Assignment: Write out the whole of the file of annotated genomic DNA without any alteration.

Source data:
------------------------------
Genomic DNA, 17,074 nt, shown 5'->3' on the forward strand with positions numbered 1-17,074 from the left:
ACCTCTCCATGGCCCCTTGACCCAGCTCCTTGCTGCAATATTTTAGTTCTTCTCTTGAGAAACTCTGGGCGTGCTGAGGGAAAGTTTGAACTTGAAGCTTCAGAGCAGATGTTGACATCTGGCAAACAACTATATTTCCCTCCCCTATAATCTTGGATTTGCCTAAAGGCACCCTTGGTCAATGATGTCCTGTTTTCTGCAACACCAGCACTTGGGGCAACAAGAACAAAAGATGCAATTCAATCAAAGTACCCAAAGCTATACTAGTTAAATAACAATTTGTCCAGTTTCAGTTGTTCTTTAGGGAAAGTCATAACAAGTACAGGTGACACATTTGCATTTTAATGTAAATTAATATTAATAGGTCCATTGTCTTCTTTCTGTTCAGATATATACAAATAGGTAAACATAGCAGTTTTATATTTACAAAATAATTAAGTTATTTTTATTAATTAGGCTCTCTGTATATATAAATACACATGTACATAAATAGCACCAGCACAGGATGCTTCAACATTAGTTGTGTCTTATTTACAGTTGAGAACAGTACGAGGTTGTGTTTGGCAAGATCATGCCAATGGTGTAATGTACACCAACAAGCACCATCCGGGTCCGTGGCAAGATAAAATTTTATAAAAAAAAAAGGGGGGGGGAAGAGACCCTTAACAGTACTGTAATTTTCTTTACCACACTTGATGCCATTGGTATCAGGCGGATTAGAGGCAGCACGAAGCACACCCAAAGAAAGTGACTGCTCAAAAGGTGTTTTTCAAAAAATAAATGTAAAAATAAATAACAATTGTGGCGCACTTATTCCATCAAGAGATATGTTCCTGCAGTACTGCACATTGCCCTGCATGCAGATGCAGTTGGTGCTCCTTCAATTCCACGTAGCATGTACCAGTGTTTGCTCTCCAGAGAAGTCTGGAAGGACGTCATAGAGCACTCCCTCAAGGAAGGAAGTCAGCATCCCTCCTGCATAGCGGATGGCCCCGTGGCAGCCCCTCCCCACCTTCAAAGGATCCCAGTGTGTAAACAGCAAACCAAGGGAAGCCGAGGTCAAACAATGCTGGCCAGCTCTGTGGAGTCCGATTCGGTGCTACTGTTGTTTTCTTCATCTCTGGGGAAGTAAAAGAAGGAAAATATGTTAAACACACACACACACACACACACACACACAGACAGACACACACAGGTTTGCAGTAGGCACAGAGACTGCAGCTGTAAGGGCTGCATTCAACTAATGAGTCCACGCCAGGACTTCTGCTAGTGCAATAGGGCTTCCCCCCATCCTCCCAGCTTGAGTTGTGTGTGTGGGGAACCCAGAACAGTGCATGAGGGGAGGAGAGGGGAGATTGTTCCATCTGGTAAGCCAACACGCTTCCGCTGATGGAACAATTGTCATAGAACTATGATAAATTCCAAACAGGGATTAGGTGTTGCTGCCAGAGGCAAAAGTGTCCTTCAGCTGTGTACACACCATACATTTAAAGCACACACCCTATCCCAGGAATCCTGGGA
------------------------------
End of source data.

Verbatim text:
Genomic DNA, 17,074 nt, shown 5'->3' on the forward strand with positions numbered 1-17,074 from the left:
ACCTCTCCATGGCCCCTTGACCCAGCTCCTTGCTGCAATATTTTAGTTCTTCTCTTGAGAAACTCTGGGCGTGCTGAGGGAAAGTTTGAACTTGAAGCTTCAGAGCAGATGTTGACATCTGGCAAACAACTATATTTCCCTCCCCTATAATCTTGGATTTGCCTAAAGGCACCCTTGGTCAATGATGTCCTGTTTTCTGCAACACCAGCACTTGGGGCAACAAGAACAAAAGATGCAATTCAATCAAAGTACCCAAAGCTATACTAGTTAAATAACAATTTGTCCAGTTTCAGTTGTTCTTTAGGGAAAGTCATAACAAGTACAGGTGACACATTTGCATTTTAATGTAAATTAATATTAATAGGTCCATTGTCTTCTTTCTGTTCAGATATATACAAATAGGTAAACATAGCAGTTTTATATTTACAAAATAATTAAGTTATTTTTATTAATTAGGCTCTCTGTATATATAAATACACATGTACATAAATAGCACCAGCACAGGATGCTTCAACATTAGTTGTGTCTTATTTACAGTTGAGAACAGTACGAGGTTGTGTTTGGCAAGATCATGCCAATGGTGTAATGTACACCAACAAGCACCATCCGGGTCCGTGGCAAGATAAAATTTTATAAAAAAAAAAGGGGGGGGGAAGAGACCCTTAACAGTACTGTAATTTTCTTTACCACACTTGATGCCATTGGTATCAGGCGGATTAGAGGCAGCACGAAGCACACCCAAAGAAAGTGACTGCTCAAAAGGTGTTTTTCAAAAAATAAATGTAAAAATAAATAACAATTGTGGCGCACTTATTCCATCAAGAGATATGTTCCTGCAGTACTGCACATTGCCCTGCATGCAGATGCAGTTGGTGCTCCTTCAATTCCACGTAGCATGTACCAGTGTTTGCTCTCCAGAGAAGTCTGGAAGGACGTCATAGAGCACTCCCTCAAGGAAGGAAGTCAGCATCCCTCCTGCATAGCGGATGGCCCCGTGGCAGCCCCTCCCCACCTTCAAAGGATCCCAGTGTGTAAACAGCAAACCAAGGGAAGCCGAGGTCAAACAATGCTGGCCAGCTCTGTGGAGTCCGATTCGGTGCTACTGTTGTTTTCTTCATCTCTGGGGAAGTAAAAGAAGGAAAATATGTTAAACACACACACACACACACACACACACACAGACAGACACACACAGGTTTGCAGTAGGCACAGAGACTGCAGCTGTAAGGGCTGCATTCAACTAATGAGTCCACGCCAGGACTTCTGCTAGTGCAATAGGGCTTCCCCCCATCCTCCCAGCTTGAGTTGTGTGTGTGGGGAACCCAGAACAGTGCATGAGGGGAGGAGAGGGGAGATTGTTCCATCTGGTAAGCCAACACGCTTCCGCTGATGGAACAATTGTCATAGAACTATGATAAATTCCAAACAGGGATTAGGTGTTGCTGCCAGAGGCAAAAGTGTCCTTCAGCTGTGTACACACCATACATTTAAAGCACACACCCTATCCCAGGAATCCTGGGA